The Role of Vital Signs in Predicting Cardiac Tamponade in Asymptomatic Patients with Malignancy: Associated Pericardial Effusion.
Cardiac tamponade is a potentially life-threatening complication in patients with advanced lung cancer or other metastatic malignant diseases. However, few reports described how to assess the risk for developing cardiac tamponade in asymptomatic patients with pericardial effusion.
Vital signs such as heart rate (HR), SBP, diastolic blood pressure, pulse pressure, and cardiothoracic ratio (CTR) determined on chest radiography were assessed at the time of the diagnosis of malignancy or cardiac tamponade and the time of the first recognition of pericardial effusion on computed tomography (CT), if the data are available. ΔHR and ΔCTR were defined as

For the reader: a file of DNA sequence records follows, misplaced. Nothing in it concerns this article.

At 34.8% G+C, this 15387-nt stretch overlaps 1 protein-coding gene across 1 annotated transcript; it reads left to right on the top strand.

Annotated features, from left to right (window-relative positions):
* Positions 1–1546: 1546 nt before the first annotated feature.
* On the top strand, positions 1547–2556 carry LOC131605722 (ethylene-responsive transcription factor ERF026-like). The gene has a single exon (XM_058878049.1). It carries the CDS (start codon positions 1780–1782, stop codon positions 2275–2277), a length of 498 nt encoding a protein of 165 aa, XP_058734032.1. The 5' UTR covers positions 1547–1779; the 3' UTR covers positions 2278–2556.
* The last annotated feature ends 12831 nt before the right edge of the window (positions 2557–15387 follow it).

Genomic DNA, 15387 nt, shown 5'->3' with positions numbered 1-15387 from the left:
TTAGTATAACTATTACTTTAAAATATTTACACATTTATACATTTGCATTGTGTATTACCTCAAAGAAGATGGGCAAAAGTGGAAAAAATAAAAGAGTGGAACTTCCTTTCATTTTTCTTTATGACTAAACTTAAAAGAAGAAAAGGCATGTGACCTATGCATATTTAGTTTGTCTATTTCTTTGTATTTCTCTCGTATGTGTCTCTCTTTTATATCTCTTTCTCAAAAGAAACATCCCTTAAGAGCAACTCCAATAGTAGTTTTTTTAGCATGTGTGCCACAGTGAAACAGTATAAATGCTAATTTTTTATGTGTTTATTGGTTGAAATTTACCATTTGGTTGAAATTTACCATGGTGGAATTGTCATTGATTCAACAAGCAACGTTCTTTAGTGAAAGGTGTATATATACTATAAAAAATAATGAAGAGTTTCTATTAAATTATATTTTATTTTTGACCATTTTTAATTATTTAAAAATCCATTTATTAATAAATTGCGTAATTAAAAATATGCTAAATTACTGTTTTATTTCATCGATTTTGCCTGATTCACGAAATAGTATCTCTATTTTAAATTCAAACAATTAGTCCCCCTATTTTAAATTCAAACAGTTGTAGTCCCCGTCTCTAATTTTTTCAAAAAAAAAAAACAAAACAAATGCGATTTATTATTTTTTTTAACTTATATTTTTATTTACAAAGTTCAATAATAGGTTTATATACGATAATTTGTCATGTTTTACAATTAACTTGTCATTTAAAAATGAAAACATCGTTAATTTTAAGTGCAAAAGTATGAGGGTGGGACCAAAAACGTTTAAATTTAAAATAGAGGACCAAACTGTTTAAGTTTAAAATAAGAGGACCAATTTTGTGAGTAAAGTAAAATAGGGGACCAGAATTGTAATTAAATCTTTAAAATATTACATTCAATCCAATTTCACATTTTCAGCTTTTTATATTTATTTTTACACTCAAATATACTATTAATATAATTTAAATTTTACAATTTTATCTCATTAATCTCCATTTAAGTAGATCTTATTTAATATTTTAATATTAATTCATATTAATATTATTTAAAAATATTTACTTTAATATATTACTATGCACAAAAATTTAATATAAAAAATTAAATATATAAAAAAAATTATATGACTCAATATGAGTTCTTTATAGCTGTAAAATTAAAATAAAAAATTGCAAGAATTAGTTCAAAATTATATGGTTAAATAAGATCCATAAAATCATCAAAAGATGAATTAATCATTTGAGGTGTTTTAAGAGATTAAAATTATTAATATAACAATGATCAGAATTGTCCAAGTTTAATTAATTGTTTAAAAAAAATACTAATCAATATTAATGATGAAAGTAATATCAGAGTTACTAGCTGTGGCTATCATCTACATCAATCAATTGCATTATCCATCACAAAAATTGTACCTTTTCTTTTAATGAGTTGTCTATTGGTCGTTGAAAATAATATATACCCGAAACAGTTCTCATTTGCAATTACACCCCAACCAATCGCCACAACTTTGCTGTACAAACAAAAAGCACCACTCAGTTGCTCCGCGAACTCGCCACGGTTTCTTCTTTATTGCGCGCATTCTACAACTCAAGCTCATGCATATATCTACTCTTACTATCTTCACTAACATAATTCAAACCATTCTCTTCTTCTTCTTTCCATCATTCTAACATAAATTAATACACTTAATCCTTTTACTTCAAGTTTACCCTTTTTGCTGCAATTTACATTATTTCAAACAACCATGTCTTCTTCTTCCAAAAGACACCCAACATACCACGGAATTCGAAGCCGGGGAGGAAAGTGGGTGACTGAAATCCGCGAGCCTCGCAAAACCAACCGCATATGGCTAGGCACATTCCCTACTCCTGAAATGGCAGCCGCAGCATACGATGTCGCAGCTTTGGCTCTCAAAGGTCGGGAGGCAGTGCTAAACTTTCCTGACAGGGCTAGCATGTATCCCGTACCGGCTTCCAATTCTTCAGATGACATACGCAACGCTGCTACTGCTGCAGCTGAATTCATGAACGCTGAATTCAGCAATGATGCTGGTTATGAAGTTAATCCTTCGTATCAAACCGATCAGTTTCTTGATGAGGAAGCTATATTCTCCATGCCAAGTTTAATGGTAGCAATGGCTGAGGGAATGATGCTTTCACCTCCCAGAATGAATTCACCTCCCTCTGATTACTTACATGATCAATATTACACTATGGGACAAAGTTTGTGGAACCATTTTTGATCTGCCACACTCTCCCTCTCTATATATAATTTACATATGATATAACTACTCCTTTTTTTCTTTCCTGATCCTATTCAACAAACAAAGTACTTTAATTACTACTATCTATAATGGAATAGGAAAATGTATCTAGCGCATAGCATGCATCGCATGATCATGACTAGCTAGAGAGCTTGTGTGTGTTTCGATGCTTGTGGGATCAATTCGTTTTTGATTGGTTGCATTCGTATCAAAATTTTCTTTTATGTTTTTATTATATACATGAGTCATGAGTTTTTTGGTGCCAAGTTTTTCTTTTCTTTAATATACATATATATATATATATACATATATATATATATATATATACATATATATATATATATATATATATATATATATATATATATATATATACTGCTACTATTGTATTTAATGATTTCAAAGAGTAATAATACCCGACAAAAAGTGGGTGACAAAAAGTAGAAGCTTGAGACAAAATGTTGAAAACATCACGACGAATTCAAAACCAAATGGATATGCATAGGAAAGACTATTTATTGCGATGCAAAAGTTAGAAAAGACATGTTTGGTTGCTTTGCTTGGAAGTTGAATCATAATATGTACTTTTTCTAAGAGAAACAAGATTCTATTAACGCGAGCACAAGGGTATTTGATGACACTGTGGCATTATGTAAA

absolute value for each timing between the first recognition of pericardial effusion on CT and cardiac tamponade diagnosis. This study additionally focused on seven patients with MPCE
who successfully observed the process of cardiac tamponade from the phase of first recognition of pericardial effusion. In the seven patients, we evaluated the relevance between the vital signs such as ΔHR and ΔCTR. The Kaplan–Meier overall survival curve was also evaluated in 17 cases after diagnosis with cardiac tamponade.
Lung cancer is one of the most common causes of MPCE, with effusion volume as less as 50 mL often detected incidentally on CT. However, few reports described how to assess the risk for
developing cardiac tamponade or to evaluate the vital signs in their management, particularly in patients with asymptomatic MPCE.
Pulm Res Respir Med Open J. 2016; SE(1): S3-S7.doi: 10.17140/PRRMOJ-SE-1-102